Mental Disorders Account for Large Percentage of Adult Role Disability
An NIMH-funded study finds that more than half of U.S. adults have a mental or physical condition that prevents them from working or conducting their usual duties (e.g., role disability) for several days each year, and a large portion of those days can be attributed to mental disorders. The study, published in the October 2007 issue of the Archives of General Psychiatry, is based on data from the National Comorbidity Survey Replication (NCS-R), a nationwide survey among 9,282 Americans ages 18 and older.
Role disability is increasingly recognized as a major source of the societal costs of illness, but these indirect costs—the result of impaired functioning and lost productivity—are not easily measured, making it difficult to estimate the total costs of illness. To help quantify these costs, NIMH researcher Kathleen Merikangas, PhD., Ronald Kessler, PhD., of Harvard University, and colleagues analyzed data from 5,962 respondents of the NCS-R to determine the rate and frequency of role disability. They asked respondents how many days they were completely unable to work or carry out their usual activities as a result of a mental or chronic physical condition, such as an anxiety or mood disorder, substance or alcohol dependence, cancer, cardiovascular illness, musculoskeletal conditions, or others.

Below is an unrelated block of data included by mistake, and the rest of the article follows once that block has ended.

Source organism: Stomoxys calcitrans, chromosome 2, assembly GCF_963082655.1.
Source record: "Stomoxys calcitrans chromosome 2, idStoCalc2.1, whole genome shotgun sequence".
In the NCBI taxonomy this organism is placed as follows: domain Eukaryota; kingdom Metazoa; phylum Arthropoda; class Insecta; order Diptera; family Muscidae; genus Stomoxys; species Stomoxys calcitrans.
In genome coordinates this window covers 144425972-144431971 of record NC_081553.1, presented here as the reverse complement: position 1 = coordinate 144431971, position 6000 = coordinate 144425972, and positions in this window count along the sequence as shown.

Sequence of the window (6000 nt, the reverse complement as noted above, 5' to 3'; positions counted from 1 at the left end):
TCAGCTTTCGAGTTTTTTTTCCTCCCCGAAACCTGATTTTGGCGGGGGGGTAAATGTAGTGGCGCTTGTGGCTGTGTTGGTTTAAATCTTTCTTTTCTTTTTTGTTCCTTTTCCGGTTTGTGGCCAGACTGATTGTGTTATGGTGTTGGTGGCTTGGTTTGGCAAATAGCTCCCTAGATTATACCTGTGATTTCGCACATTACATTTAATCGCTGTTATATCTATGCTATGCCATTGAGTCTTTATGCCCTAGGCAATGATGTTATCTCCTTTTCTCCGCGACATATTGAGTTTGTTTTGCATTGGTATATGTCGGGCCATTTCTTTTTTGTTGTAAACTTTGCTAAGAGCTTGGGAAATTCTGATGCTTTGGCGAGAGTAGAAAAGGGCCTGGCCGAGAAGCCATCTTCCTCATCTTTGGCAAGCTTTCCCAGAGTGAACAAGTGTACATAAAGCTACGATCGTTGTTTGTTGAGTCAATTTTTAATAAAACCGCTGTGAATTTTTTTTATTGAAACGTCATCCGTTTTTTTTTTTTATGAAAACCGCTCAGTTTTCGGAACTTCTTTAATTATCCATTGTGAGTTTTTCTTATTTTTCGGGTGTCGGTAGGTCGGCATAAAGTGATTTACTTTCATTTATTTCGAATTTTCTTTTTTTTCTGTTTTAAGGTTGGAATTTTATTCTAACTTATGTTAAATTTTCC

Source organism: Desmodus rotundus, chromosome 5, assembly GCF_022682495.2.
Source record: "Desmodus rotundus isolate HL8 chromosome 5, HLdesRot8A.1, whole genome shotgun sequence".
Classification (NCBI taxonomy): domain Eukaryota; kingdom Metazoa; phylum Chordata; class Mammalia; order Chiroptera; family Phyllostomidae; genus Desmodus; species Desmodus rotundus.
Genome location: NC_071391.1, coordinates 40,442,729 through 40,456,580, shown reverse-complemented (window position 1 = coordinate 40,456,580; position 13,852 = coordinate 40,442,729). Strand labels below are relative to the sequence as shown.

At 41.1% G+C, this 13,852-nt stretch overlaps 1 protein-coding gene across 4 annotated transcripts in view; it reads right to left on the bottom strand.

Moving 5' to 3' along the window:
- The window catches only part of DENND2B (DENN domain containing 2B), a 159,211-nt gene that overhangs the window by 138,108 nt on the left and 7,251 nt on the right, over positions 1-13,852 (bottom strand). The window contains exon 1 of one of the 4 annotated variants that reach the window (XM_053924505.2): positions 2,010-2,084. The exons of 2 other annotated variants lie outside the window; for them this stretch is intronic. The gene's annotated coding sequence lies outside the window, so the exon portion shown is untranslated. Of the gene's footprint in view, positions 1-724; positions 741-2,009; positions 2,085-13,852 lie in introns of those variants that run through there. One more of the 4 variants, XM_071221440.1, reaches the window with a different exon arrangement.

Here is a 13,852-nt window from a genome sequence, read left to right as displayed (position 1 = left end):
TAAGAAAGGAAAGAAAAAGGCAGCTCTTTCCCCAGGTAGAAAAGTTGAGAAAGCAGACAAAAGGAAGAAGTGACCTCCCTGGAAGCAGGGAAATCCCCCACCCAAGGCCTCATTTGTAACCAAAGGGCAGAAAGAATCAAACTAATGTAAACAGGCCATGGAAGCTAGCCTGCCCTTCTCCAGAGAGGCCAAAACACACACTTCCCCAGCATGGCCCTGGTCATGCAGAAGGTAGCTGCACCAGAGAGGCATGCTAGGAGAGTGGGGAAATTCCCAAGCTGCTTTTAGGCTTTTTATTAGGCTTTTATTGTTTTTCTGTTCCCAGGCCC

They found that over a one-year period, 53 percent of U.S. adults have one or more mental or physical conditions that result in role disability. Among those adults, each experienced an average of 32 days of disability per year. Nationwide, about 2.4 billion disability days resulted from physical conditions, and about 1.3 billion disability days resulted from mental conditions. “These figures suggest an enormous burden on the people who have one or more of these conditions, their families and their employers,” said Dr. Merikangas.
Estimating the impact of specific diseases on disability is difficult because people tend to have more than one illness or disorder at a time, such as depression and heart disease. By accounting for the likelihood of coexisting disorders, the authors found that musculoskeletal disorders, especially back and neck pain, resulted in the greatest number of disability days (1.2 billion) while major depression resulted in the second greatest number of disability days (387 million).
This research documents that the level of disability associated with chronic mental conditions is as large as that associated with many chronic physical conditions. By documenting the impact and cost of chronic mental and physical disorders, this research may be useful to health care providers and policymakers.
Merikangas KR. Ames M, Cui L, Stang PE, Ustun TB, von Korff M, Kessler, RC. The impact of comorbidity of mental and physical conditions on role disability in the US adult population. Archives of General Psychiatry, Oct 2007; VOL 64(10).